Chronicle of 'Ain's Too Proud': Temptations music raises the show


Get ready – here they are!

"Is not Too Proud" arrived Thursday night on Broadway, animated by a wave of nostalgia and a slew of Motown success. But anyone who has seen the previous jukebox show "Jersey Boys" or "Motown: The Musical" will inevitably feel a dull sense of déjà vu.

Subtitled "The Life and Times of Temptations" and woven from ancient gilding such as "Get Ready", "Just My Imagination" ("Escape With Me") and "Dad was a Stone" "The show is based on a book by Otis Williams, founder of the R & B supergroup – and his latest original member alive. While "ATP" delivers excellent performances, it is an evening where each issue is pained.

The story tells the story of the Detroit group's glory and its personal and political conflicts, which unfold effectively, even mechanically, in ways that "we did." Williams (Derrick Baskin) tells and presents his fellow countryman Time. There is his neighbor (no relation), Paul Williams (James Harkness), Melvin Franklin (Jackson Jawan), Eddie Kendricks (the phenomenal Jeremy Pope) and David Ruffin (Ephraim Sykes).

Dominique Morisseau's scenario essentially gives each man a main feature: Paul has slender dance movements, Ruffin's one is "addicted to the worst drug of all – the spotlight", and so on. Women in their lives, abused or left behind, hug each other. Motown's music mogul, Berry Gordy, appears from time to time to play the role of Svengali of Time.

The chill looks at the Temptations find their collective voice, their harmonies and their tight movements. "It's always bigger than the sum of its parts," Williams likes to say, and it's true. When the band plays "It's not too proud to start" on "American Bandstand" and "I'll make you love me" with Supremes in a NBC special show or Dr. Martin's mourning Luther King in "I Wish It Would Rain" (a dramatic twist that helps to establish an otherwise vague scenario), the songs enlighten the scene.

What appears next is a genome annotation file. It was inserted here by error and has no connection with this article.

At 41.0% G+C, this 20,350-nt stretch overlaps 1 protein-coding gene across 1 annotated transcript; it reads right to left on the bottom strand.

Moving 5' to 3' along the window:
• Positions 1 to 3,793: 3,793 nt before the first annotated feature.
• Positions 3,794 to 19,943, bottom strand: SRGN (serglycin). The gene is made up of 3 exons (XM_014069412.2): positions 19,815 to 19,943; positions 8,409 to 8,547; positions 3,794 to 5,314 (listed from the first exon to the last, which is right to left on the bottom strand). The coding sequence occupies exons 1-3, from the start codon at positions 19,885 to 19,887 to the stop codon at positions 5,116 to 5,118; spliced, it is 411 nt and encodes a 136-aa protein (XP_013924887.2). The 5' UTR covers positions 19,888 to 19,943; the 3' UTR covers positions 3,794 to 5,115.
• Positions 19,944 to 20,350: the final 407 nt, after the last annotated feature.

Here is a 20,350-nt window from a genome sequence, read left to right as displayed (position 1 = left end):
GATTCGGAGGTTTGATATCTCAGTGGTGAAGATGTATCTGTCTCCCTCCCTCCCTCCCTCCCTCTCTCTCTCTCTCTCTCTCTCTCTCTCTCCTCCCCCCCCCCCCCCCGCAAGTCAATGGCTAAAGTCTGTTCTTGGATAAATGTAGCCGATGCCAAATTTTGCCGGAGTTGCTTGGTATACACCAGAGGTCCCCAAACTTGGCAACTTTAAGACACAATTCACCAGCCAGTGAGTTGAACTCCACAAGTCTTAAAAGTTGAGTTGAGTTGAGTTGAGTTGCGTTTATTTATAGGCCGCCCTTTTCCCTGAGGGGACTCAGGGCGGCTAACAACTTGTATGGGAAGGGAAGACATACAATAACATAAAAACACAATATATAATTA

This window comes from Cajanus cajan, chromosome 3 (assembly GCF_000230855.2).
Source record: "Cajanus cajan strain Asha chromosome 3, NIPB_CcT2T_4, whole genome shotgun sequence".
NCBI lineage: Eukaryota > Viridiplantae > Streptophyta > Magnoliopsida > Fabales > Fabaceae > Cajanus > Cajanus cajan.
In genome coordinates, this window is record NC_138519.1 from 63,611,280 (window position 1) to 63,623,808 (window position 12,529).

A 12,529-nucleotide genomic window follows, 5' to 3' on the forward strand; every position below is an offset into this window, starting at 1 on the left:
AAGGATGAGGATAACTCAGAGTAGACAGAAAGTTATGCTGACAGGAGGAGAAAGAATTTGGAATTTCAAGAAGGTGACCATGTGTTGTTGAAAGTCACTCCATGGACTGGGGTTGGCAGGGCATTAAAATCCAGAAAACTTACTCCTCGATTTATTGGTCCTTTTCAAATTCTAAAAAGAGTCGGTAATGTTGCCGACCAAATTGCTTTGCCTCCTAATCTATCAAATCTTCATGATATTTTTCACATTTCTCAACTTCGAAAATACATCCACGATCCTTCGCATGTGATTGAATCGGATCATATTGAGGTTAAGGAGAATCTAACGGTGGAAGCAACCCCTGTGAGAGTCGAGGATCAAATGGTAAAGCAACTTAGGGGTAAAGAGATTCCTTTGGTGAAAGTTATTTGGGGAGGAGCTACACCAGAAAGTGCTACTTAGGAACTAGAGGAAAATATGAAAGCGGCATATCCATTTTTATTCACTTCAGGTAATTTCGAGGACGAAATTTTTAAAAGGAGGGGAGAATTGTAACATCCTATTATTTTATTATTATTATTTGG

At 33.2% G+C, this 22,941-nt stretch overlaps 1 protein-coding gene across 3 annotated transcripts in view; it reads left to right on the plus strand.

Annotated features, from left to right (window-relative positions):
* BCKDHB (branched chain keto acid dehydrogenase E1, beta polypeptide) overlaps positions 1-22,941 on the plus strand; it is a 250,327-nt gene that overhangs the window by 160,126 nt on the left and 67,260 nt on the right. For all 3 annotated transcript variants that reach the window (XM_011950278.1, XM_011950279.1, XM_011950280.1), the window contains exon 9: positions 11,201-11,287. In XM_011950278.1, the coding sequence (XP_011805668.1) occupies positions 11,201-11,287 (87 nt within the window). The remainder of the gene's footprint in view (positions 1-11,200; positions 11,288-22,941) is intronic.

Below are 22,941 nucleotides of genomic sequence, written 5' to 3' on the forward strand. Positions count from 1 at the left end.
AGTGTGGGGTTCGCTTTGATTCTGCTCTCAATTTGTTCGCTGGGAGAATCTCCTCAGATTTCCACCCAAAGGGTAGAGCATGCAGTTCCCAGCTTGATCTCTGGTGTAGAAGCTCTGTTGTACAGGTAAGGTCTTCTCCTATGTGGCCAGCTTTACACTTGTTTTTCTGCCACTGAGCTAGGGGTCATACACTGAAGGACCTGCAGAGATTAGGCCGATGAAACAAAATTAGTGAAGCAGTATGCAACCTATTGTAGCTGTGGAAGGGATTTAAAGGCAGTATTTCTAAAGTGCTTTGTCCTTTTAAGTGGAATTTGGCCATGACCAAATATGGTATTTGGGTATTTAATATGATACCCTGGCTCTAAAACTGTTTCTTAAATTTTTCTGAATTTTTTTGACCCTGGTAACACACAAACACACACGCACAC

This is a good thing because a large part of the production is flooded with gray. A lesson on the power of humor of "The Cher Show" could help.

The big advantage is Sergio Trujillo's choreography, with its dazzling twists and turns and precise steps. The staging of Des McAnuff is a fog of familiarity: the director of the tubes "Jersey Boys" and Miss "Summer" relies on his usual tricks: kinetic characters, concert lighting, scrolling graphics, nude scenes. And things go very quickly after the expulsion of Ruffin.

"Is not Too Proud" is a fine tribute to a number that continues, although different singers are: Williams notes that there has been 24 Time since the early 60s, when the band started. Proud of this show is – but distinctive, it is not.


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